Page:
Hong Kong’s legislature voted Thursday for a Beijing-backed law banning insults to China’s national anthem, a move critics say further stifles dissent in the restless semi-autonomous financial hub. Hong Kong voted in the Chinese security law despite strong condemnation from pro-democracy Hong Kongers, including protests.
Lawmakers approved the bill with 41 in favour and one against, but the 75-seat chamber’s pro-democracy faction refused to vote and instead shouted slogans denouncing the law.
Hong Kong votes in Chinese security law
The vote came as Hong Kongers marked the 31st anniversary of China sending tanks and troops to crush pro-democracy protests in Beijing’s Tiananmen Square, and opponents rallied around the symbolism of the timing.
One lawmaker threw a foul-smelling liquid on the legislature’s floor in a bid to halt proceedings.
Others gave impassioned speeches denouncing the law, which carries up to three years in prison and fines for anyone who insults the “March of the Volunteers”.
“If you want people to respect the national anthem, I’m afraid you have chosen the wrong approach, it is counter-productive,” pro-democracy lawmaker Wu Chi-wai said during the debate.
Wu quoted the first line of the anthem, a revolutionary call to arms that declares: “Arise ye who refuse to be slaves.”
“The Central People’s Government is suppressing us and we are forced to become slaves of this regime,” Wu added.
The legislature is stacked with pro-Beijing lawmakers, and only half the chamber is elected by popular vote.
Hong Kong’s government has rejected the idea the anthem law restricts political freedoms, saying many other nations have similar laws.
“Some people said this is a vicious law and will suppress our freedom of speech. That does not exist at all,” Constitutional and Mainland Affairs Minister Erick Tsang told reporters after the vote.
He said people would only be prosecuted if they “openly and deliberately” insulted the anthem.
Hong Kong has furiously protested the introduction of Chinese laws
Beijing has been infuriated by Hong Kongers — especially football fans — booing the national anthem in recent years to signal dissatisfaction with China’s rule.
Widespread anger towards Beijing and city leaders exploded last year with seven straight months of huge and often violent pro-democracy protests.
“Hong Kong Will Become Xinjiang! Stanley Will Become Qincheng,” read placards held by protesters in Hong Kong, after China’s parliament moved to impose new national security legislation on the city, entirely bypassing Hong Kong’s own legislative process.
Stanley and Qincheng are maximum-security prisons in Hong Kong and mainland China, respectively. Qincheng, located in northwest Beijing, is the infamous facility where numerous human rights defenders and political activists have been jailed, including the late Nobel laureate Liu Xiaobo. Xinjiang is the site of an ongoing systematic campaign of mass arbitrary detention, political indoctrination, and invasive surveillance targeting Uyghurs and other predominantly Muslim minorities.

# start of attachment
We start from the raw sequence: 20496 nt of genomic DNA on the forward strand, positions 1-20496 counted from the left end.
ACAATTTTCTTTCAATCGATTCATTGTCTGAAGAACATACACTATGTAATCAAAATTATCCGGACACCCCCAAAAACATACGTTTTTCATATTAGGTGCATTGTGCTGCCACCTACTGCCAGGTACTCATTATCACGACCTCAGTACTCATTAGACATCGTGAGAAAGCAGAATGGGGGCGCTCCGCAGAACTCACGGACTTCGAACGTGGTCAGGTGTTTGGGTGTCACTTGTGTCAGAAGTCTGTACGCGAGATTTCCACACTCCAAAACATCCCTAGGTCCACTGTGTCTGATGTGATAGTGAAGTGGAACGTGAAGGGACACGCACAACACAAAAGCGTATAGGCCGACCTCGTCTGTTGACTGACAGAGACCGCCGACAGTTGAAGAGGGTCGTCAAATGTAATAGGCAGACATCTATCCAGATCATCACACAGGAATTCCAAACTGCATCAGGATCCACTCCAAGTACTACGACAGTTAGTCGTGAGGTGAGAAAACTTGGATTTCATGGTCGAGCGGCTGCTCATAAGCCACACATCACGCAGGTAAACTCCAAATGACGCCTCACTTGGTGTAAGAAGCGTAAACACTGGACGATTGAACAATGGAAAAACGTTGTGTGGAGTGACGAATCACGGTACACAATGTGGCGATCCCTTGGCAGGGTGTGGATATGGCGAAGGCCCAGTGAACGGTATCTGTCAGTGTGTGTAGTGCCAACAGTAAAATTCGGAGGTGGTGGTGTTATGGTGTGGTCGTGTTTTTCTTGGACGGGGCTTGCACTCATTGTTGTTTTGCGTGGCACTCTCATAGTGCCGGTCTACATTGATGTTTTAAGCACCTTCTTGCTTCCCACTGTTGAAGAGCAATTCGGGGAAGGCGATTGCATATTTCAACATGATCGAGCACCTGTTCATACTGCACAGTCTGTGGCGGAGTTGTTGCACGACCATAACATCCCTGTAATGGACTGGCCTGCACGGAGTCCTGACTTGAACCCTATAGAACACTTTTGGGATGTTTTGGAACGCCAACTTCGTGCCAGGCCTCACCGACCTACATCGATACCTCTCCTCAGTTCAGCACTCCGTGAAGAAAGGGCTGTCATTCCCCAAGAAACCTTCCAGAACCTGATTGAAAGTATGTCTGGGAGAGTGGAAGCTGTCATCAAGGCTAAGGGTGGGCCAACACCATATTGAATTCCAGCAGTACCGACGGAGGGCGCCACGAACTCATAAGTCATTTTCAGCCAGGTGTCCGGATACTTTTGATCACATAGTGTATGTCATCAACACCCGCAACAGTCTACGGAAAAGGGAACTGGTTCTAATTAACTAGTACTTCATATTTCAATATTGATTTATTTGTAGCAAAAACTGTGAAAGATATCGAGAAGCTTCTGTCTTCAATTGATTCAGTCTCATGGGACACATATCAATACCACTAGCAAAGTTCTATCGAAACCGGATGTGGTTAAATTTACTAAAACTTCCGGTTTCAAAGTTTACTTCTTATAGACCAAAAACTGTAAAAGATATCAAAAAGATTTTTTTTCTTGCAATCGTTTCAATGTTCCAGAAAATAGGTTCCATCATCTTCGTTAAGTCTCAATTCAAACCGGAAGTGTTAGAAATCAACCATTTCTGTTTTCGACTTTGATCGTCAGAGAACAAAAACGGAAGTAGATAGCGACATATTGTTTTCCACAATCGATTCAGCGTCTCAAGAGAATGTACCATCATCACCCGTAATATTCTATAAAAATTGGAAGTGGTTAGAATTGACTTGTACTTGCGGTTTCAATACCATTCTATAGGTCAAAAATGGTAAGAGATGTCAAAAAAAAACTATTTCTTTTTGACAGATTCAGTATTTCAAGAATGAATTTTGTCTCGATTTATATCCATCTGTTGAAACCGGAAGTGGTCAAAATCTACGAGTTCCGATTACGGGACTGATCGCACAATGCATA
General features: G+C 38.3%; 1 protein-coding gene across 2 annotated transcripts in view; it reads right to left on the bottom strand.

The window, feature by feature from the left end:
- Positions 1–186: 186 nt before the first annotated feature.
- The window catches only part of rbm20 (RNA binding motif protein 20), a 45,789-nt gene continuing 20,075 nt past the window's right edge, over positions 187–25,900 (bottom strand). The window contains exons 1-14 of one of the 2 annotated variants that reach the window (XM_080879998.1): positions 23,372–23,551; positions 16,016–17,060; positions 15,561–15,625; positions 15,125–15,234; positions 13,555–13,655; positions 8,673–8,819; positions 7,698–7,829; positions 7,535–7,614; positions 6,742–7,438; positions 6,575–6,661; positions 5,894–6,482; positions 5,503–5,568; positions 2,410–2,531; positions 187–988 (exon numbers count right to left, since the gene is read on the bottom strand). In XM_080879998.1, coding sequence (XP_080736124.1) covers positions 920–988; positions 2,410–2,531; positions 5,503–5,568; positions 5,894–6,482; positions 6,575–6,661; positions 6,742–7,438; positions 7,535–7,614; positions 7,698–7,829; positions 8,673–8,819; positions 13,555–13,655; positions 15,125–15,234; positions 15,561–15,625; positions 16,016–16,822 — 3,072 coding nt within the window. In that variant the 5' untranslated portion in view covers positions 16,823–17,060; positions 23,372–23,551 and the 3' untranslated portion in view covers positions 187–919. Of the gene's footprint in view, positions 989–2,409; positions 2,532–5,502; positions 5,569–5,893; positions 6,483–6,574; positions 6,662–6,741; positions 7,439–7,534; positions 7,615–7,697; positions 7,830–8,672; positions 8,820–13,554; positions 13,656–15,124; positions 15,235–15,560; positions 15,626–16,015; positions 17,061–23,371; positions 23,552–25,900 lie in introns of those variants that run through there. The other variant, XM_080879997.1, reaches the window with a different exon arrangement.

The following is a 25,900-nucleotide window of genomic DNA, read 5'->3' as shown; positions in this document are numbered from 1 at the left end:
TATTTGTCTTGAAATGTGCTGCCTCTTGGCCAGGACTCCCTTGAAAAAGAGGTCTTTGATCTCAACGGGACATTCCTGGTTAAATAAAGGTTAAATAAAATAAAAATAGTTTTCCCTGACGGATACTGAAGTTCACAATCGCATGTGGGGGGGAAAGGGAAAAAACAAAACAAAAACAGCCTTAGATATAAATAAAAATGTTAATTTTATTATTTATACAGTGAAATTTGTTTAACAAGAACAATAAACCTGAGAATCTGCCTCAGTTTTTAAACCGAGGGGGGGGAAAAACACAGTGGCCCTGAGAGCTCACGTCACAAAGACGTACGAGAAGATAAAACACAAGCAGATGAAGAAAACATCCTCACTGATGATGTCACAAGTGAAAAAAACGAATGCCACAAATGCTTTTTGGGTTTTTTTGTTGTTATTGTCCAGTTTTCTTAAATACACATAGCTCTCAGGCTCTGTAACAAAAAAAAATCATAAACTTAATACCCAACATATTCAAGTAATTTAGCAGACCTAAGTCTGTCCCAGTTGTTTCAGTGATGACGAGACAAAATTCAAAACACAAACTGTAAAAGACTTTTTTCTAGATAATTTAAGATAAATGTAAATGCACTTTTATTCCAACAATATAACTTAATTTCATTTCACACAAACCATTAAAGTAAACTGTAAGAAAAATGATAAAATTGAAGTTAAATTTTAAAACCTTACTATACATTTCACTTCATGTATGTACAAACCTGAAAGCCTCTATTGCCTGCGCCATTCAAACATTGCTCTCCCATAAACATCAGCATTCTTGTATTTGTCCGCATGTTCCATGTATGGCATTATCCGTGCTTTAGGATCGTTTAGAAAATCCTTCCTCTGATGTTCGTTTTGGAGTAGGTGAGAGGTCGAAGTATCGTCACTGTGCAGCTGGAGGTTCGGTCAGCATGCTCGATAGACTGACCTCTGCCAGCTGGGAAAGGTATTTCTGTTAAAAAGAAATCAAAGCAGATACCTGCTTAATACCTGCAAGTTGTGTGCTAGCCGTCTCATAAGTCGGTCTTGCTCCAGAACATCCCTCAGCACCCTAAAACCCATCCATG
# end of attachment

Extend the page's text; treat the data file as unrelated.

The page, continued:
In April, Hong Kong authorities detained 15 pro-democracy activists and charged them with offences relating to “unlawful assemblies”. The kinds of peaceful advocacy these 15 activists have engaged in would have long ago landed them in jail or worse if they had been subject to mainland China’s jurisdiction.
Once those protests abated, Beijing urged Hong Kong’s leaders to push ahead with laws similar to those on the mainland outlawing insults to the anthem.
New law will give restrict Hong Kong’s freedoms
They have also announced plans to impose a new national security law that will bypass the often gridlocked local legislature, a move that has sparked significant alarm.
Under a deal agreed with Britain ahead of the 1997 handover, China agreed to allow Hong Kong to keep certain freedoms and autonomy.
Many Hong Kongers fear those freedoms are being prematurely eroded, a charge Beijing rejects.
China’s parliament considers it “necessary to improve and uphold the ‘One Country, Two Systems’ policy,” Zhang said, referring to the arrangement that has underpinned the city’s liberties and free-market economy.
The city enjoys freedoms unseen on the Chinese mainland which are protected by an agreement made before former colonial power Britain handed the territory back to Beijing in 1997. An attempt to enact Article 23 in 2003 was shelved after half a million people took to the streets in protest.
US State Department spokeswoman Morgan Ortagus warned that imposing such a law on Hong Kong would be “highly destabilizing, and would be met with strong condemnation from the United States and the international community”.
The new anthem law needs to be signed by Chief Executive Carrie Lam and is expected to become effective from 12 June.
AFP with additional input by GVS News Desk